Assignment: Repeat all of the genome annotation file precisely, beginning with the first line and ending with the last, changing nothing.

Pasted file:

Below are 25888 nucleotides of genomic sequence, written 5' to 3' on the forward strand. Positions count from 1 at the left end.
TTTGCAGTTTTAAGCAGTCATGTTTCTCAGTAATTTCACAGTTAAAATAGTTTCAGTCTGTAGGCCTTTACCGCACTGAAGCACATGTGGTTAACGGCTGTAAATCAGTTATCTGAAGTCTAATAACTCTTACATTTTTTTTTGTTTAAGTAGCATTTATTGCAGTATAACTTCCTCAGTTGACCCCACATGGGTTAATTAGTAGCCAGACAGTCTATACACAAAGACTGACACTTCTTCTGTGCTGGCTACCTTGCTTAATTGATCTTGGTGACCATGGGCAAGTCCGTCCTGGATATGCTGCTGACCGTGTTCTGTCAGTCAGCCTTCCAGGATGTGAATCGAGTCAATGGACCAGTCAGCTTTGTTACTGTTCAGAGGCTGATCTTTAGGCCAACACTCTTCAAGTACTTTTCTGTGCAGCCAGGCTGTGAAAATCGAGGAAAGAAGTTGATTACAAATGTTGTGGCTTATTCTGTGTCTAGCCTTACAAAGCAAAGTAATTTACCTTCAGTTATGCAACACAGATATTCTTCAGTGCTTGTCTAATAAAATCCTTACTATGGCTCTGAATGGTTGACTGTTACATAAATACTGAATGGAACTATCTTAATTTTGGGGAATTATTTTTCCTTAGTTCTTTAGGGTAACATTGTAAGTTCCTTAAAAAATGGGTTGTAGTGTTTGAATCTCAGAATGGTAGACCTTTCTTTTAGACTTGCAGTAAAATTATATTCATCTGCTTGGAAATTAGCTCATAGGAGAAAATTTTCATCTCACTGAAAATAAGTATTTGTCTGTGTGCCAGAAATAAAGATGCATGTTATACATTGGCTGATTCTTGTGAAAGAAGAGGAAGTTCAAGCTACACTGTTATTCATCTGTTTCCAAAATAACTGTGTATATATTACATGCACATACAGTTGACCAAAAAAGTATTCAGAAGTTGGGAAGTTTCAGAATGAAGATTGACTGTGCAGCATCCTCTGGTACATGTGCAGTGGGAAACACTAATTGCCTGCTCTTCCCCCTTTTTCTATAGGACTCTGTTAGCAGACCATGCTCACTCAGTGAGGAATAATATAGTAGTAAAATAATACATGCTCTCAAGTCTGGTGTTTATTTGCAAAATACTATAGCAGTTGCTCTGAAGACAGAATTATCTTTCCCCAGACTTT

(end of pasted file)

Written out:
Below are 25888 nucleotides of genomic sequence, written 5' to 3' on the forward strand. Positions count from 1 at the left end.
TTTGCAGTTTTAAGCAGTCATGTTTCTCAGTAATTTCACAGTTAAAATAGTTTCAGTCTGTAGGCCTTTACCGCACTGAAGCACATGTGGTTAACGGCTGTAAATCAGTTATCTGAAGTCTAATAACTCTTACATTTTTTTTTGTTTAAGTAGCATTTATTGCAGTATAACTTCCTCAGTTGACCCCACATGGGTTAATTAGTAGCCAGACAGTCTATACACAAAGACTGACACTTCTTCTGTGCTGGCTACCTTGCTTAATTGATCTTGGTGACCATGGGCAAGTCCGTCCTGGATATGCTGCTGACCGTGTTCTGTCAGTCAGCCTTCCAGGATGTGAATCGAGTCAATGGACCAGTCAGCTTTGTTACTGTTCAGAGGCTGATCTTTAGGCCAACACTCTTCAAGTACTTTTCTGTGCAGCCAGGCTGTGAAAATCGAGGAAAGAAGTTGATTACAAATGTTGTGGCTTATTCTGTGTCTAGCCTTACAAAGCAAAGTAATTTACCTTCAGTTATGCAACACAGATATTCTTCAGTGCTTGTCTAATAAAATCCTTACTATGGCTCTGAATGGTTGACTGTTACATAAATACTGAATGGAACTATCTTAATTTTGGGGAATTATTTTTCCTTAGTTCTTTAGGGTAACATTGTAAGTTCCTTAAAAAATGGGTTGTAGTGTTTGAATCTCAGAATGGTAGACCTTTCTTTTAGACTTGCAGTAAAATTATATTCATCTGCTTGGAAATTAGCTCATAGGAGAAAATTTTCATCTCACTGAAAATAAGTATTTGTCTGTGTGCCAGAAATAAAGATGCATGTTATACATTGGCTGATTCTTGTGAAAGAAGAGGAAGTTCAAGCTACACTGTTATTCATCTGTTTCCAAAATAACTGTGTATATATTACATGCACATACAGTTGACCAAAAAAGTATTCAGAAGTTGGGAAGTTTCAGAATGAAGATTGACTGTGCAGCATCCTCTGGTACATGTGCAGTGGGAAACACTAATTGCCTGCTCTTCCCCCTTTTTCTATAGGACTCTGTTAGCAGACCATGCTCACTCAGTGAGGAATAATATAGTAGTAAAATAATACATGCTCTCAAGTCTGGTGTTTATTTGCAAAATACTATAGCAGTTGCTCTGAAGACAGAATTATCTTTCCCCAGACTTT